Are Brain Circuits Responsible for Learning Human Language?
Learning a language has often been attributed to certain areas of the brain that facilitate the grasping of new skills as we grow. A recent study presents strong evidence to suggest that language is, in fact, an outcome of the brain system circuit.
The recent study provides a valuable insight, taking into consideration multiple studies spanning a total of 655 participants. The results highlight children’s ability to learn languages as they evolve which could be attributed to them remembering simple tasks such as remembering a grocery list to something as complex as learning to drive.
Michael T. Ullman says, “Our conclusions lead us to understand that language is a part of general-purpose systems which contradicts the existing theory of language being largely dependent on modules that are designed to fit the human culture.” Prof. Ullman, the senior author of the study, heads the department of neuroscience at Georgetown University.
Phillip Hamrick, coauthor of the study says, “Brain circuits exist in animals too. For instance, young mice need proper functioning brain circuits to learn how to navigate a maze successfully.”
Prof. Hamrick continues, “The underlying systems undergo necessary changes as time passes to support and overcome any language barriers and they play an important role in redefining humans’ ability.”
The study has outlined critical implications that are not only important in understanding our underlying biology, but also equally important in observing how language barriers can be improved for people with autism and dyslexia.
Grammatical ability plays a great role in allowing one to combine words into neat sentences as per the rules that govern the use of the language. Further, these abilities can help children acquire their native language skills which could be correlated with learning in the procedural memory.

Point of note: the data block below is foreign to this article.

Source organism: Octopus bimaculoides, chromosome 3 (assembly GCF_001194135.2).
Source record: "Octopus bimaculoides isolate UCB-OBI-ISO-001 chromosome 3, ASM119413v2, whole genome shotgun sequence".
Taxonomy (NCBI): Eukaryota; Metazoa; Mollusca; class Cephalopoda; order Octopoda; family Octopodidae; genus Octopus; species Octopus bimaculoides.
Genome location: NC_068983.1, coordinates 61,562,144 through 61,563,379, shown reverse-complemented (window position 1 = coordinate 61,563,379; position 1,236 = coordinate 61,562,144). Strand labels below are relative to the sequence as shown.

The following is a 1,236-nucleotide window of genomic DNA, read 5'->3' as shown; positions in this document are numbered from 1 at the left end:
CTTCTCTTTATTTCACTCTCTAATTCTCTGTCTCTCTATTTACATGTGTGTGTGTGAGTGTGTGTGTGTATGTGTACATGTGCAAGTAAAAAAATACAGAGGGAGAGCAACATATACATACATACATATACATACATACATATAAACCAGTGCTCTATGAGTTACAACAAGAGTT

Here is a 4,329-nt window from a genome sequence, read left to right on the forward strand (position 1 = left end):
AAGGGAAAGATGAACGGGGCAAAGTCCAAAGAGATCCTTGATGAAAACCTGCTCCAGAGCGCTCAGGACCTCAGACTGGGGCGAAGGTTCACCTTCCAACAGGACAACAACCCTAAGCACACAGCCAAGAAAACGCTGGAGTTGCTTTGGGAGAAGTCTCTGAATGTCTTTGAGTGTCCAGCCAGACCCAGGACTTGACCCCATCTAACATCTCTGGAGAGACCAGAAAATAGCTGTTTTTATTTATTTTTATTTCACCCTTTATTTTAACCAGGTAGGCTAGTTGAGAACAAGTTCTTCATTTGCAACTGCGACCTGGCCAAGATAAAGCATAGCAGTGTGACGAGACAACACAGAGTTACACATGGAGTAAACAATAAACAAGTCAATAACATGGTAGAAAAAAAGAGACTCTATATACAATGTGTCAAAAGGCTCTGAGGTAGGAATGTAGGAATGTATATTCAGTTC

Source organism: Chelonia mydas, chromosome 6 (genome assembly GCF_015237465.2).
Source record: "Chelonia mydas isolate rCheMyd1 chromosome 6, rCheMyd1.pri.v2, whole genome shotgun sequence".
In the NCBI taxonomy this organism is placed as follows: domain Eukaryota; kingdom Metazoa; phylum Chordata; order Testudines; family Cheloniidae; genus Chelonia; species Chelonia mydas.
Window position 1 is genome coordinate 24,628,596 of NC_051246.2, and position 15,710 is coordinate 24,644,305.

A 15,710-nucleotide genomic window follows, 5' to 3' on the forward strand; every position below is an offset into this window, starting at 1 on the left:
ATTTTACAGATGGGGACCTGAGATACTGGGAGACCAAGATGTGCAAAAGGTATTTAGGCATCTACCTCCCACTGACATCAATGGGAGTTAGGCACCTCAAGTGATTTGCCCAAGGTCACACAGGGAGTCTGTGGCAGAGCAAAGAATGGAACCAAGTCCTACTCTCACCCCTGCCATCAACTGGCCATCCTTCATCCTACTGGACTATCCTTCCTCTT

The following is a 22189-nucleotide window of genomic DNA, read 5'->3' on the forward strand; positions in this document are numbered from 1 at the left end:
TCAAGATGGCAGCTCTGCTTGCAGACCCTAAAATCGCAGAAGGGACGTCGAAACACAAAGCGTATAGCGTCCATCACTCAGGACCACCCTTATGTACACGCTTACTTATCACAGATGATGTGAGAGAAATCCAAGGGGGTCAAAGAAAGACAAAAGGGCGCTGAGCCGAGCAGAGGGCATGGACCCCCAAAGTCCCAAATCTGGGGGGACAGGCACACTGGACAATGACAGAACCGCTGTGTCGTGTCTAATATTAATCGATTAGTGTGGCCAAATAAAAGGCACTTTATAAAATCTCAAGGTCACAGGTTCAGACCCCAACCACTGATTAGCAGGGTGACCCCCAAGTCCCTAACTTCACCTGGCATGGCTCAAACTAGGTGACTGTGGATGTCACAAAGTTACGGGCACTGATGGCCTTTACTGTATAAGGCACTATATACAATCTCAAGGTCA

Researchers say these skills are important in helping one learn necessary tasks such as riding a bicycle or maneuvering a car. These important details present a thorough understanding as to why even adults struggle when it comes to learning something new, for instance, a foreign language.
Prof. Ullman says, “We still have a long way to go in understanding biological and genetic bases when it comes to something such as decoding language learning skills. New findings will lead to further advancement in these areas.”
“Our study results point to a larger role of genetics and other underlying mechanisms when it comes to language learning,” explains Prof. Ullman.
These findings will help researchers to study genes that play a role similar to language learning ones. For instance, behavioral strategies and pharmacological agents are known to enhance retention or learning abilities of the brain systems. These approaches can be used to facilitate necessary assistance when it comes to helping individuals with known history of aphasia, autism, and dyslexia.
Prof. Ullman concludes, “We sincerely hope and strongly believe this study will help in providing necessary advancements to understanding language barriers and provide a strategy as to how things can be improved.”